Image 1 of 10: 1104 days since Deraa: Police arrested and tortured 15 school kids for writing anti-regime graffiti in Deraa. Tension between the Alawite ruling elite and the Sunni majority reached a tipping point - the govt cracked down on peaceful protests, launching Damascus into a bloody conflict surpassing what was seen in the Arab Spring.
Image 1 of 10: 15 months since intl flights were cut off: As violence rapidly spread across Syria and the conflict rocked the international community, many airlines stopped their flights to Damascus by mid-2012. EgyptAir’s last flight came about in Dec ‘12 when clashes between the regime and rebels forced the airline to call the Damascus-bound plane to Cairo.
Image 1 of 10: 20 months since most embassies closed: Assad’s ally Russia still has a functioning embassy in Damascus, but most diplomats left the Syrian capital by mid-2012 for both security and political reasons. While the US and the UK were two of the first to end their missions by March 2012, most EU and Arab League nations followed suit by August.
Image 1 of 10: At least 240,000 people living under siege: By trapping civilians and supplies from entering and exiting village confines, both sides of the conflict have caused thousands to die from starvation and disease. Polio, eradicated in Syria for over a decade, re-emerged in many communities under sieges.
Image 1 of 10: 1,400 killed Ghouta chemical attack: The August 2012 chemical attack put Syria in the spotlight. Rebels say 1,400 died - many of them women and children. It resulted in an international deal over Damascus’ chemical weapons. That hasn’t stopped Assad dragging his feet though - Syria’s already missed several key deadlines.
Image 1 of 10: Millions displaced: With at least 2.5 million forced into neighboring countries and 6.5 million internally displaced, a refugee crisis is sweeping the region. According to UNHCR data, 1 million refugees have entered Lebanon, and over half a million have gone to Turkey and Jordan. And that’s not including those who are outside the UN system.
Image 1 of 10: At least $2.2 billion aid donated: Despite these billions, only 14% of the UN’s emergency response appeal has been received. Aid flows have become tangled up in the conflict, with world powers’ backing of opposition and regime forces making humanitarian efforts inexorably linked to politics.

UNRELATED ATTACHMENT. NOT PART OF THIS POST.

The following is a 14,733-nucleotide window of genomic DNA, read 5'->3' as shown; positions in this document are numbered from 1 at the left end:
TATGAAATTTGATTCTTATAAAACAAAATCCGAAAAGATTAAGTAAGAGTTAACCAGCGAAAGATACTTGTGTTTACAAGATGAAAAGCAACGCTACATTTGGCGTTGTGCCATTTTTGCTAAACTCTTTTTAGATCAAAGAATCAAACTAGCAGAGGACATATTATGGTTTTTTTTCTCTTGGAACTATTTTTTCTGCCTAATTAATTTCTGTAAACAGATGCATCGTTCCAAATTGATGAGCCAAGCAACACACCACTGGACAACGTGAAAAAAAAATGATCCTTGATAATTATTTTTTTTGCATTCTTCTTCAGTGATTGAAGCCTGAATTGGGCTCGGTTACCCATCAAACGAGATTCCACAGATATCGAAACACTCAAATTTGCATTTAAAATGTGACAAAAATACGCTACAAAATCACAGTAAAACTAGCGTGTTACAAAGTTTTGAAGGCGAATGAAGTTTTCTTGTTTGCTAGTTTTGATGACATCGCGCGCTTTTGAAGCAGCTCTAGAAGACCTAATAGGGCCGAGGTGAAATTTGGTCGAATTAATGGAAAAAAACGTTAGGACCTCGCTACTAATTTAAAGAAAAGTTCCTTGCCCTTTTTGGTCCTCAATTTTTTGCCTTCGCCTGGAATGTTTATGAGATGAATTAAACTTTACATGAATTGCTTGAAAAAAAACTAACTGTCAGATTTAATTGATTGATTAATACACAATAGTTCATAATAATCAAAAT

Image 1 of 10: 67 days since the UN stopped tracking Syria’s death toll: Citing data gaps and the difficulty of gathering correct data on the ground, the UN decided to officially end its Syria death toll count in early January 2014. Even without an official count, the daily clashes, airstrikes, and suicide bombings making the numbers rise steadily.
Image 1 of 10: 38 states involved in Syria peace talks: Brokered by the UN, the Syrian opposition and regime delegations came together with dozens of other states in an attempt to secure peace. Sadly, the Geneva II conference ended in stalemate with the regime blacklisting the opposition delegation members and arresting their family members back in Syria.
Image 1 of 10: One nation still torn: The world’s media may have “Syria fatigue” but on the anniversary of the March 15 protests that paved the path for the beginning of Syria’s brutal revolution, we remember the estimated 140,000 people who have lost their lives and loved ones in the struggle as we strive to keep hope for a brighter day in Syria.
The Ides of March now marks a new era of uprising and tragedy: the ongoing Syrian Civil War. In March 2011, pro-democracy protests in Syria’s southern city of Deraa launched the country a civil war - a major turning point not only in Syria’s history, but that of the region and the world as well.
The conflict - that has been drawn on sectarian lines and has regional powers dabbling in it - has never been anything less than complex. However, with international media outlets and world leaders touting headlines and trading banter on the future of Syria almost daily, understanding of the war itself has been reduced to daily doses of political pawning and gawking at the human atrocities unfolding within Syria’s borders. In other words, the international community’s interest and attention to the issue has been more like a fair-weather friend, and at other times, completely numb to the growing number of clashes and rising death toll.
In light of the three-year anniversary since the start of the Syrian conflict, we hope that you will take a pause with us now and look at this slideshow that attempts to capture the complexity, longevity and lasting mark that has been left on not only the Syrian people, but the region and world more broadly as the Syrian conflict enters into its fourth year.